By Jane Bauer
“Whenever I’ve dreamt a lot, I go out into the street with my eyes open but I’m still wrapped in the safety of those dreams. And I’m amazed how many people fail to recognize my automatism. For I walk through daily life still holding the hand of my astral mistress, and my footsteps in the street are concordant and consonant with the obscure designs of my sleeping imagination.”
Fernando Pessoa- The Book of Disquiet
This month our writers explore Latin American and Iberian literature. Without any intention, all the writers mentioned in this issue happened to be male, which means you can look forward to a female version in the future.
I cannot imagine who I would be without books. I eat words for breakfast, lunch and dinner and never tire – they are limitless in their possibility and power. How would I look at the world if Roald Dahl hadn’t shown me the magic of a giant peach or Lewis Carroll hadn’t turned an ordinary summer day into a wonderland of fantastic creatures? What would my existence be without wardrobes that portal to Narnia or ruby slippers to take me home with a click of the heels?
How would I love if Romeo and Juliet had been dismissed as just two teenagers in love? How would I have been prepared for the ebb and flow of joy and disappointment in love if not for Elizabeth Bennet and Jane Eyre?
I learned the importance of keeping hope alive as I hid in the secret annex with Anne Frank. I have tasted the snow in St. Petersburg with Anna Karenina and fallen in love with Gilbert Blythe on a little island in the Maritimes. I have traveled to the jungles of Burma with piano tuner Edgar Drake and road-tripped across the USA with Sal Paradise and Dean Moriarty. I have been taken hostage in South America and fallen in love with a translator.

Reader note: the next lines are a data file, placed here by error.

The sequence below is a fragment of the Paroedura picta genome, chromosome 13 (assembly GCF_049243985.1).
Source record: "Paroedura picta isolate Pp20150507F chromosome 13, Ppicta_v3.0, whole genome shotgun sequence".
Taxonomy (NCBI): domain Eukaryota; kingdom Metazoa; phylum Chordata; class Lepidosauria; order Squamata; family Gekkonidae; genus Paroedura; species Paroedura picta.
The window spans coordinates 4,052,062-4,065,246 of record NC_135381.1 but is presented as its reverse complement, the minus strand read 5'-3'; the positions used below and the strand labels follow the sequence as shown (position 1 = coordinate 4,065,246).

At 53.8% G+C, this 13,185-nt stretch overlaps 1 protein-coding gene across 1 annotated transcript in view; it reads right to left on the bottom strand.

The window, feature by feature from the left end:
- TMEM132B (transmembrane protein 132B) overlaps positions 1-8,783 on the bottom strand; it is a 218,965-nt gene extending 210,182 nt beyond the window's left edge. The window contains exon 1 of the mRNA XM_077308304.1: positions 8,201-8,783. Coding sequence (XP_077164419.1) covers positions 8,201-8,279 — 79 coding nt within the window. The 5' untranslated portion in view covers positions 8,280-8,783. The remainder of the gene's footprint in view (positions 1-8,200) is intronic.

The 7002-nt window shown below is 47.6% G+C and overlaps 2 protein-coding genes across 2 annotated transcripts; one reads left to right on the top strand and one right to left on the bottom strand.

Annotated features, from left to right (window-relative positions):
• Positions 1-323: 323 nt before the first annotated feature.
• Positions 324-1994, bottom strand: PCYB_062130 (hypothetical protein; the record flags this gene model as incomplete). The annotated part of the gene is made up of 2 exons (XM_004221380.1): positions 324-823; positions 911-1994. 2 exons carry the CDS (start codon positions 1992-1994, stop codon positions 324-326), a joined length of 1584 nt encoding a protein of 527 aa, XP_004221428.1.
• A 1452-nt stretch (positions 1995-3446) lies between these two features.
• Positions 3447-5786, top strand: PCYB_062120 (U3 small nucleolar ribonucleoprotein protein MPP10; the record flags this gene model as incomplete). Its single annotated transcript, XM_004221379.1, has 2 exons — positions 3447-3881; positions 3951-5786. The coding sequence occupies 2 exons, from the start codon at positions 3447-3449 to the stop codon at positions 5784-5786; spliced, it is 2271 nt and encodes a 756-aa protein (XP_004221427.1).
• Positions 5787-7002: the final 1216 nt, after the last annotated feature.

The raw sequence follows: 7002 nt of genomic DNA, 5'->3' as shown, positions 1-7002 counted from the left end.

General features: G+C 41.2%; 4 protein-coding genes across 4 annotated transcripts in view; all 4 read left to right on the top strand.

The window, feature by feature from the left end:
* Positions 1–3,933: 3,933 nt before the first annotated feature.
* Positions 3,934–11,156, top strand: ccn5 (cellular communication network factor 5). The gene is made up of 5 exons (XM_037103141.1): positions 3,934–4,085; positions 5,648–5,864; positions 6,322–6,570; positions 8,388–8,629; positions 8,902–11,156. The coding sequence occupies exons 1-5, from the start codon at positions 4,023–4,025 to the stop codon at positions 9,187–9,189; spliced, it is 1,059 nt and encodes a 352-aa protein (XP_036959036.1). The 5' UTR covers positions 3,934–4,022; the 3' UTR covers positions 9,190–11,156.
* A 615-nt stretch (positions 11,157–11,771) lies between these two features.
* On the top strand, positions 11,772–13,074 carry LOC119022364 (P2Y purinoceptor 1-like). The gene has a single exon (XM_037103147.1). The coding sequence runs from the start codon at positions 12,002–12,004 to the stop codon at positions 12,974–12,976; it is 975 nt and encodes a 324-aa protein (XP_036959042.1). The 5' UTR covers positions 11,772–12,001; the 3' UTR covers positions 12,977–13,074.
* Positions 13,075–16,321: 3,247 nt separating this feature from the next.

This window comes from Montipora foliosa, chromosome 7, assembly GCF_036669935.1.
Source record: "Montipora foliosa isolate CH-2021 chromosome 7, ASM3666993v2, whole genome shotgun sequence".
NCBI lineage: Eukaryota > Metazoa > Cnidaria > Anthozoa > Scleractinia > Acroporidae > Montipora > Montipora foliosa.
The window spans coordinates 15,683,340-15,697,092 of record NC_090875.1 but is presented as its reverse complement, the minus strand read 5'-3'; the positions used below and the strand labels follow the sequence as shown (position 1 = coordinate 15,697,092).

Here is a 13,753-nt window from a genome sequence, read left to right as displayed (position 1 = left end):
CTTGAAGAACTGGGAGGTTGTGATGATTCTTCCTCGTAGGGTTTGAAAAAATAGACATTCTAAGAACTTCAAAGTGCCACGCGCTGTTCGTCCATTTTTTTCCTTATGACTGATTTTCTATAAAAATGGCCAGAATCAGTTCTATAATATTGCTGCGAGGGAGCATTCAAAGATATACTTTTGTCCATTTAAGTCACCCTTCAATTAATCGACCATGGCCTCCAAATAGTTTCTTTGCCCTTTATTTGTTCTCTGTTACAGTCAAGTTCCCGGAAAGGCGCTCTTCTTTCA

My first encounter with Spanish literature was the love sonnets of Pablo Neruda. At university, hunkered down in the library, I would sneak up to the fifth floor and reward myself with a poem – comparing the shape and sound of the words in both English and Spanish. I first tasted Mexican food through the pages of Laura Esquivel’s ‘Like Water for Chocolate’- food as a metaphor for life and love.
My latest literary crush is Portuguese writer Fernando Pessoa, whose works were only discovered after his death in 1935. He is the master of capturing what I call the in-between moments: the thoughts that slip in while you are driving down a country road or waiting in line at the supermarket.
Novels nurture our interior world. Imagination is the seed for innovation and a muscle that requires flexing and encouragement, and reading is its greatest trainer.
Who would I be without the stories I read in books?
“So she sat on with closed eyes, and half believed herself in Wonderland, though she knew she had but to open them again, and all would change to dull reality.”
I would be very dull indeed.
See you next month,